One big thing you should know
Grocery stores that have pharmacies, which the state calls liquor-licensed drugstores, are already on track to be allowed to sell wine and spirits in the coming years under Senate Bill 243.
Retailers would be allowed to sell all types of alcohol at 13 of their stores starting in 2027, and then at 20 stores starting in 2032. The cap goes away in 2037, at which point liquor-licensed drugstores will be able to sell all types of alcohol at all of their locations.
Also, Proposition 125 isn’t the only measure that would change Colorado’s alcohol laws on the November ballot.
Proposition 124 would let liquor retailers open more locations in the state.
Proposition 126 would let third-party services deliver alcohol and join licensed stores and restaurants, which are the only ones authorized to deliver to customers currently. It would also allow restaurants to sell to-go alcohol in perpetuity, where now they can only do so until July 2025.
The players and the money
More than $11.3 million has been raised by Wine in Grocery Stores, the committee pushing for the passage of Propositions 125 and 126.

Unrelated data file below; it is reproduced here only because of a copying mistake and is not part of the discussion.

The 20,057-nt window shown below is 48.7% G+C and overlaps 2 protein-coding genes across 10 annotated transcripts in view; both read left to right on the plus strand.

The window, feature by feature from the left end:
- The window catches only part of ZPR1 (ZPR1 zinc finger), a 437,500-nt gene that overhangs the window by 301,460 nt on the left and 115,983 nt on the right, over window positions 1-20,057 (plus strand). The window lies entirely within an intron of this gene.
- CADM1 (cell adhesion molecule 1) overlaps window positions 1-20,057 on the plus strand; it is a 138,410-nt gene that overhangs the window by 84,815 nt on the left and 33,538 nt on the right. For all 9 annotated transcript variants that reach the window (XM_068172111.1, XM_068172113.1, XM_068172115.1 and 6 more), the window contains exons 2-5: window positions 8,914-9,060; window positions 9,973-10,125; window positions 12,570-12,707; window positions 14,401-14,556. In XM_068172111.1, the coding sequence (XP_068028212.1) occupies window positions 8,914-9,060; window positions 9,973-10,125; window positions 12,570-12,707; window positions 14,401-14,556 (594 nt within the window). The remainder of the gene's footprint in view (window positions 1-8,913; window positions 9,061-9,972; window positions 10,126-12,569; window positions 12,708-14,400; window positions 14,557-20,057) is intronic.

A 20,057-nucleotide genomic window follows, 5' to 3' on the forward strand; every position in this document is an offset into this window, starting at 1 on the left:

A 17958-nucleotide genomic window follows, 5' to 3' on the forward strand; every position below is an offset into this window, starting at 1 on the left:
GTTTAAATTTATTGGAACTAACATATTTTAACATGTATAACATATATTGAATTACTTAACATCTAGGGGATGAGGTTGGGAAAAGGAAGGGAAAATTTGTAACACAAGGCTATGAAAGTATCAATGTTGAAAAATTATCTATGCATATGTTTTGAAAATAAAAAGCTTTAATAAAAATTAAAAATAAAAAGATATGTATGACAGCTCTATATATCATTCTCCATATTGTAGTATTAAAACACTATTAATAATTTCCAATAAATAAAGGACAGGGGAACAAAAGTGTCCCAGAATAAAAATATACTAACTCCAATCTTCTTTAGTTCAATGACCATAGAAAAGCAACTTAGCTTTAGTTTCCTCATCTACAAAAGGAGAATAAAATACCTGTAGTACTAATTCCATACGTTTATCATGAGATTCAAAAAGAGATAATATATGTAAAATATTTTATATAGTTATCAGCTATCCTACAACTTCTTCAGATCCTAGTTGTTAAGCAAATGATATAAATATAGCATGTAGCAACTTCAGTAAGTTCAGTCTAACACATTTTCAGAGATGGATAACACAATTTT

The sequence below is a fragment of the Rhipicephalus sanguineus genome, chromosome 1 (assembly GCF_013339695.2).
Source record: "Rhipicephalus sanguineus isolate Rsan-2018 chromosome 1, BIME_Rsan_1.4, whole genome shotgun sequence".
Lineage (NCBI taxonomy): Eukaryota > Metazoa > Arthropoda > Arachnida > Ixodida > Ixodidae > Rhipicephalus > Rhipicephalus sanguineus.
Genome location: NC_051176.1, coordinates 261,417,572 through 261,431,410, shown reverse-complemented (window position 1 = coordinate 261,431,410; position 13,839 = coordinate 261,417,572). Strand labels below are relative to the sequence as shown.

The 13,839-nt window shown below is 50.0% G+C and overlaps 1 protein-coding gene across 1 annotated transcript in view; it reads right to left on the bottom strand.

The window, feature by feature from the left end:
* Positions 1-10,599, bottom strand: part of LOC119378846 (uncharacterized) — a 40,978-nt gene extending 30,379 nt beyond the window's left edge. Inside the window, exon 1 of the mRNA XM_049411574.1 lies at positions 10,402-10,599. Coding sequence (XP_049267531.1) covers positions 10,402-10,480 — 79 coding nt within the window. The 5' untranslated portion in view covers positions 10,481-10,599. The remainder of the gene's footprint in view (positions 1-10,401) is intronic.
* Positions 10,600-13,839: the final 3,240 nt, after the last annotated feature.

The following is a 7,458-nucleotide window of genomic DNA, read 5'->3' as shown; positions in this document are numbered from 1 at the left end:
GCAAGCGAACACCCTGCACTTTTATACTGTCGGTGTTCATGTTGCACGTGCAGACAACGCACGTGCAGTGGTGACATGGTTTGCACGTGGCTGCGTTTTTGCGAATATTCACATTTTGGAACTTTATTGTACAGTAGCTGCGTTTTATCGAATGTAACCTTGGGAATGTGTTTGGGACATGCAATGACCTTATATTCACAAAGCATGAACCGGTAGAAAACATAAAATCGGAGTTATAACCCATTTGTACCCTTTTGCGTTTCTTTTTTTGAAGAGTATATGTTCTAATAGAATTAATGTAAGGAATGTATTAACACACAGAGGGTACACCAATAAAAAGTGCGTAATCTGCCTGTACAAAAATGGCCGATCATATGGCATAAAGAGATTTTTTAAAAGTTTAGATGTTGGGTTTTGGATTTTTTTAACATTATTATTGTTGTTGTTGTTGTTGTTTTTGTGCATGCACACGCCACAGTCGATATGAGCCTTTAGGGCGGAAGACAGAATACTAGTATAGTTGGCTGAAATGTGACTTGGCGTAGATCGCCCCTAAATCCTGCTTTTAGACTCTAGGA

The group has received funding from large grocery chains like Albertsons Safeway, Whole Foods Market and Kroger, which owns King Soopers. Convenience store chains like 7-Eleven and Circle K are also funding the effort to pass Proposition 125.
The group also received money from Instacart and DoorDash, which support Proposition 126.
Most of the committee’s spending is going toward advertising in support of Propositions 125 and 126.
Keeping Colorado Local, an issue committee run by independent liquor stores fighting Propositions 124, 125 and 126, has raised about $500,000.
Colorado Sun staff writer Jesse Paul contributed to this story.